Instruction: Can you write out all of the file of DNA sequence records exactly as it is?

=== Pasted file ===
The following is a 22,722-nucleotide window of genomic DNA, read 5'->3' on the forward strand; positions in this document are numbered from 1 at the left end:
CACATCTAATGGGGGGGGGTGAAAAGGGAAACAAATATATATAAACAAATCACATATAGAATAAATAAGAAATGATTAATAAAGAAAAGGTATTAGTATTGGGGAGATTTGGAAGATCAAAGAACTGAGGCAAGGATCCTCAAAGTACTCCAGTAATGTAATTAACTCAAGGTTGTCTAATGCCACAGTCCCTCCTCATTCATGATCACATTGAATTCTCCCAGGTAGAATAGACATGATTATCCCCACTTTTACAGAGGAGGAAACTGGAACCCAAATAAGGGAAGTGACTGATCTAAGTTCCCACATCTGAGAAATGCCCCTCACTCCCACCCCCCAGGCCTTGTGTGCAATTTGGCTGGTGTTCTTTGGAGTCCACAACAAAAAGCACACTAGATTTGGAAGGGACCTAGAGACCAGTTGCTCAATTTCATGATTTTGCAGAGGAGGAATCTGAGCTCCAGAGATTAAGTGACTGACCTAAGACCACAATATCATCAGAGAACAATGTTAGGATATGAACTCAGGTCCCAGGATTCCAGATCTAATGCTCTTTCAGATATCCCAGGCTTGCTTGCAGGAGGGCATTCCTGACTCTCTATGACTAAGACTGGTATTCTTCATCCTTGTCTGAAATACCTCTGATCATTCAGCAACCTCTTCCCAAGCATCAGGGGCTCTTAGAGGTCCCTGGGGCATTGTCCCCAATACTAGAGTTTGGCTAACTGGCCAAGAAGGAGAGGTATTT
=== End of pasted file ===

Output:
The following is a 22,722-nucleotide window of genomic DNA, read 5'->3' on the forward strand; positions in this document are numbered from 1 at the left end:
CACATCTAATGGGGGGGGGTGAAAAGGGAAACAAATATATATAAACAAATCACATATAGAATAAATAAGAAATGATTAATAAAGAAAAGGTATTAGTATTGGGGAGATTTGGAAGATCAAAGAACTGAGGCAAGGATCCTCAAAGTACTCCAGTAATGTAATTAACTCAAGGTTGTCTAATGCCACAGTCCCTCCTCATTCATGATCACATTGAATTCTCCCAGGTAGAATAGACATGATTATCCCCACTTTTACAGAGGAGGAAACTGGAACCCAAATAAGGGAAGTGACTGATCTAAGTTCCCACATCTGAGAAATGCCCCTCACTCCCACCCCCCAGGCCTTGTGTGCAATTTGGCTGGTGTTCTTTGGAGTCCACAACAAAAAGCACACTAGATTTGGAAGGGACCTAGAGACCAGTTGCTCAATTTCATGATTTTGCAGAGGAGGAATCTGAGCTCCAGAGATTAAGTGACTGACCTAAGACCACAATATCATCAGAGAACAATGTTAGGATATGAACTCAGGTCCCAGGATTCCAGATCTAATGCTCTTTCAGATATCCCAGGCTTGCTTGCAGGAGGGCATTCCTGACTCTCTATGACTAAGACTGGTATTCTTCATCCTTGTCTGAAATACCTCTGATCATTCAGCAACCTCTTCCCAAGCATCAGGGGCTCTTAGAGGTCCCTGGGGCATTGTCCCCAATACTAGAGTTTGGCTAACTGGCCAAGAAGGAGAGGTATTT